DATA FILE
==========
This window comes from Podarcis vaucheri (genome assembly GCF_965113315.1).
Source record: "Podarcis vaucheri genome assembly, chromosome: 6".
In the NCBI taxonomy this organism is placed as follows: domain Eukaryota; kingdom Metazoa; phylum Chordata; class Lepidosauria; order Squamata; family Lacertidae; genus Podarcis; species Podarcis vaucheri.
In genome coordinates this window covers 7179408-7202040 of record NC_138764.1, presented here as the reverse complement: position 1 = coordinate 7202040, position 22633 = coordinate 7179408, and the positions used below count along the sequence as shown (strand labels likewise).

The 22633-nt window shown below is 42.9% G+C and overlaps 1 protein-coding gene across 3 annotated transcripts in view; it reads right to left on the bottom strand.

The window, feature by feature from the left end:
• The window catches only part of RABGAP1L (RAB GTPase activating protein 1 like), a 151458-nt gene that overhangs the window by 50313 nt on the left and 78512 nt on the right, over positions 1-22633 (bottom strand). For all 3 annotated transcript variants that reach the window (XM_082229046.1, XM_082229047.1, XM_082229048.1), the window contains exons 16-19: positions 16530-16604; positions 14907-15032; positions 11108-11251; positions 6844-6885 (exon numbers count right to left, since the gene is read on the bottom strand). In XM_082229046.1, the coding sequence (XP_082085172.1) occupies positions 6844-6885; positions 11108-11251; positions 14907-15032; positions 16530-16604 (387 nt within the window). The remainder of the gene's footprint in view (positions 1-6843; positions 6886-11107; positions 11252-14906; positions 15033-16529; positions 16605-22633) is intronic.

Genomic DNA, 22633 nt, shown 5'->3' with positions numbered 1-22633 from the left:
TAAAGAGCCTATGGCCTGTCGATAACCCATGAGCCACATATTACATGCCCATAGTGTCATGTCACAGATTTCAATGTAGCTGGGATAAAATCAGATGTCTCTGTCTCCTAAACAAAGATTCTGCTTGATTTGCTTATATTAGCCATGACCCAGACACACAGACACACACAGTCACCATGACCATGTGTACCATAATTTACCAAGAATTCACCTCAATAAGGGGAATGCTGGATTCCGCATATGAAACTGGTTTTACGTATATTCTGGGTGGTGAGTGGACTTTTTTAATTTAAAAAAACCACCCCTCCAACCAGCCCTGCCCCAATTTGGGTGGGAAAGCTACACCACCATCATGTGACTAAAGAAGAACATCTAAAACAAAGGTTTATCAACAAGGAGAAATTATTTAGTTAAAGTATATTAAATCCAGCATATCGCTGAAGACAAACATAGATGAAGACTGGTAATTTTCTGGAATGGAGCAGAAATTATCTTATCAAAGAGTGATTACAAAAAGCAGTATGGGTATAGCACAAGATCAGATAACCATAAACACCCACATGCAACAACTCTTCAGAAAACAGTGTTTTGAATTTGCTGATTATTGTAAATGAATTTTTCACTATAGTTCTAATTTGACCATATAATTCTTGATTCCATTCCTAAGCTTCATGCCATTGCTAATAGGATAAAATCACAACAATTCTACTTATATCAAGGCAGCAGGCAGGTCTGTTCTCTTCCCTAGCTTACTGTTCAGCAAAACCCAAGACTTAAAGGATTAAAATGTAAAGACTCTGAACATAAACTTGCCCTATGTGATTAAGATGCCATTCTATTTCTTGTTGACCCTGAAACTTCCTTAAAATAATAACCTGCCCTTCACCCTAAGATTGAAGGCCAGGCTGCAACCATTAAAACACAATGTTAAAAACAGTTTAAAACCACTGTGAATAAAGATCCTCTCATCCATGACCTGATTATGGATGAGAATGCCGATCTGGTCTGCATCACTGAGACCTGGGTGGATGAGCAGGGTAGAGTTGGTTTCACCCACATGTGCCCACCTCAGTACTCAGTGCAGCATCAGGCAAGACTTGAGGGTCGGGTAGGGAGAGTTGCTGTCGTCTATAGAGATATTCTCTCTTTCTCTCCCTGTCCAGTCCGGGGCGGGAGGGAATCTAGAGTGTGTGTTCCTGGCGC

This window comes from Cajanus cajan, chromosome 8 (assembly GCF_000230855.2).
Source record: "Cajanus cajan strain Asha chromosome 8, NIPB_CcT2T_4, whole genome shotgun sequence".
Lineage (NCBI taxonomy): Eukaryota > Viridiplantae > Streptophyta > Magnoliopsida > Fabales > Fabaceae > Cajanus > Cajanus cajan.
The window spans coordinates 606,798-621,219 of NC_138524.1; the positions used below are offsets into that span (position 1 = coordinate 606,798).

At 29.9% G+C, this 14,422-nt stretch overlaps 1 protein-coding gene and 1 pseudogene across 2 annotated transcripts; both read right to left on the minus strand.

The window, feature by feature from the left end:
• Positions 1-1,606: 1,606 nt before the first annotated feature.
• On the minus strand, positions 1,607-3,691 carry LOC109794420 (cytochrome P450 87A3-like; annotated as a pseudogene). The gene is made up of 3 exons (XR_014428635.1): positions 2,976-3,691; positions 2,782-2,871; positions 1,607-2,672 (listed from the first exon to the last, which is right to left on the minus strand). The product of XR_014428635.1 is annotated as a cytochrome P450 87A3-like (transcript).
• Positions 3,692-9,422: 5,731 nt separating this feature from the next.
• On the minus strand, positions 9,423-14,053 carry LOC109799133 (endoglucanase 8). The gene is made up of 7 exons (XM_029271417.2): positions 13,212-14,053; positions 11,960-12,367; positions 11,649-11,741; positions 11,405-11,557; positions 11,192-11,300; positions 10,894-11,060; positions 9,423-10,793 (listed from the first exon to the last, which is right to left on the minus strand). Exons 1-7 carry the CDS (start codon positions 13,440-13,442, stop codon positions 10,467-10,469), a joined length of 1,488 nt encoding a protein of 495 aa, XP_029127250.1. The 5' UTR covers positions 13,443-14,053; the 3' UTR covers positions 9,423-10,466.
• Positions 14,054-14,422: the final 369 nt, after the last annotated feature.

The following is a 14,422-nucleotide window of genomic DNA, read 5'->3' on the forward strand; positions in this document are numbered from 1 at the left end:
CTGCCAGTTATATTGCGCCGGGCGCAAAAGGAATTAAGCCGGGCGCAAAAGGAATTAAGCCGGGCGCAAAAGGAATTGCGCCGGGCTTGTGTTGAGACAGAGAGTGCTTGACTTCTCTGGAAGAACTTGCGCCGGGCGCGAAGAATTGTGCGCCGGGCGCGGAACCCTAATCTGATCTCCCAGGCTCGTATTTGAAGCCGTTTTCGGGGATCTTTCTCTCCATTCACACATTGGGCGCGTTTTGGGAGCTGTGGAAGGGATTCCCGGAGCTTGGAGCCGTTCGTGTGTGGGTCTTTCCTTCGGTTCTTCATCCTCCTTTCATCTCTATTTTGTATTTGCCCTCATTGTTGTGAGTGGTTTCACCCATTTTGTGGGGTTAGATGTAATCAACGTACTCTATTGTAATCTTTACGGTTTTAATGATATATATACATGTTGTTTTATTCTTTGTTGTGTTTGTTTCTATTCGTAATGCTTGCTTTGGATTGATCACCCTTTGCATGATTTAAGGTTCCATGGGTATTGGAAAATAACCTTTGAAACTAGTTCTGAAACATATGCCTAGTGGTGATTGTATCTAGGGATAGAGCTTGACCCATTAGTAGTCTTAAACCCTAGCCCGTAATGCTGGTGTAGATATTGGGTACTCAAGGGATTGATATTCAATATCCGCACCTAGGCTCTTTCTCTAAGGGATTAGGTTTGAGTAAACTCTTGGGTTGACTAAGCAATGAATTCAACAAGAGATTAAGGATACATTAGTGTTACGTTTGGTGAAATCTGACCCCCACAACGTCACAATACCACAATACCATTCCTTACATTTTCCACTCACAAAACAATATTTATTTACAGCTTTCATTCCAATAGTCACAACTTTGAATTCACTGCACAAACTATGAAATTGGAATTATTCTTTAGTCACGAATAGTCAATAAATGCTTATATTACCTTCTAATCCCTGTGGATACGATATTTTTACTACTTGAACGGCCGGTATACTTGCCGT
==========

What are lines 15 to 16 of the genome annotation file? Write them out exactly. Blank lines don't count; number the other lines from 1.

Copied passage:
The window, feature by feature from the left end:
• Positions 1-1,606: 1,606 nt before the first annotated feature.